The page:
Tammy Bruce: It's time to stand up and stop this pathological frenzy to marginalize boys and men

One of the left’s favorite tactics to control a society is to divide and conquer. For generations now, the liberal establishment has sought to pit blacks against whites, gays against straights and women against men. While there are differences between people, the concerted effort to exacerbate problems, increase them and then use them politically, continues on.

The latest ridiculous example is from the American Psychological Association (APA), which announced “new guidelines” regarding boys and men for psychologists in this country. According to the APA, something they term “traditional masculinity” is shown to limit “males’ psychological development, constrain their behavior, resulting in gender role strain and gender role conflict, and negatively influence mental and physical health.”

The rank absurdity of this approach is obvious. It is leftist ideology and political theory combined in a power blender with a massive heaping of sexism and bigotry.

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Essentially, the APA’s guidelines tell psychologists in this country to approach boys and men through a preconceived gender stereotype and a single lens that presumes that masculinity, i.e. natural manhood, is a disorder that needs to be manipulated and changed.

This specious approach is bad enough when you’re telling medical professionals how to view each individual patient. But make no mistake, this nonsense is meant to impact how society, and women in particular, view men, while also striking at the confidence and security within men’s understanding of themselves.

It appears the APA and the liberal cultural establishment are determined to perpetuate the fraud that all men are Harvey Weinstein, Les Moonves, R. Kelly and Bill Cosby. But American women and men know that’s not true and obscures the imperative effort to recognize, isolate and deal with the brutes that do roam our world.

These new guidelines are discussed as important in the wake of the #MeToo movement. Yet this effort to conflate all men as predators obscenely condemns the very people who are our natural partners in protecting and elevating us in all aspects of our lives.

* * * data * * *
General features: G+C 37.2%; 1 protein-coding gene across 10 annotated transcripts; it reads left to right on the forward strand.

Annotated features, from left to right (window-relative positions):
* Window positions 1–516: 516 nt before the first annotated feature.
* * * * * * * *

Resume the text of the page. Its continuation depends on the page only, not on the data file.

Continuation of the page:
Here’s what we know about American men: The super vast majority of them are good, wonderful partners in women’s lives. Whether these women be their mothers, sisters, best friends, lovers, wives or daughters, American men and their masculinity has made Western civilization possible through its nurturing, protection and development.

The condemnation of masculinity as naturally awful and violent misses another important point through more gender stereotyping: The horrible behavior of some women. The female of the species, while our style may be different, engages in sexual harassment, denigration, sexual assault, battery, murder and general mayhem. As women gain more power in society, the romantic view of what we are capable of will dissipate.

Already there has been signaling to U.S. companies to promote the continuing attack on men through denigration and scolding. Gillette, the makers of razors and shaving cream, heard that call loud and clear.

“Gillette, the Procter & Gamble Co. brand that for three decades has used the tagline, ‘The Best A Man Can Get,’ is building a new campaign around the #MeToo movement, a risky approach that will be the latest test of how successfully big consumer brands can navigate tricky social movements,” the Wall Street Journal reported.

“The new Gillette ad was meant to inspire positive behavior but spends too much time exposing the behavior that men have been criticized for,” said Susan Cantor, chief executive of branding firm RedPeak. Men are saying, we feel marginalized, criticized and accused rather than feeling inspired empowered and encouraged,’ ” the Journal said.

On Twitter, Fox News’ Greg Gutfeld was even more direct: “The only ones lauding the Gillette ad work is media/advertising. Everyone else sees it for what it is: a smarmy, condescending virtue signal aimed at the hardworking decent men they been price-gouging for years.”

Actor James Woods tweeted a sentiment that reflects the overwhelming reaction on social media: “So nice to see @Gillette jumping on the ‘men are horrible’ campaign permeating mainstream media and Hollywood entertainment. I for one will never use your product again.”

Responding to Mr. Woods, a Twitter user posted something indicating Gillette may have misread the mood of the country: “Boys will be boys, and men will be men. But that doesn’t make them jerks. Some boys and men behave badly, so do girls and women. Let’s not lump them all together. My husband and 2 sons are pretty darn good guys. My daughter too.”

While the viral reaction to the Gillette ad makes clear Americans are rejecting this effort to demonize men, it’s worth remembering we’re not dealing with just an idiotic misstep by a marketing company. The APA guidelines demonizing “masculinity” sends an authoritative message to society in general, creating a dangerous environment for any boy or man who does choose to seek the assistance of a psychotherapist. It’s time we stand up for ourselves and insist this pathological frenzy to marginalize boys and men stop.

This column originally appeared in The Washington Times.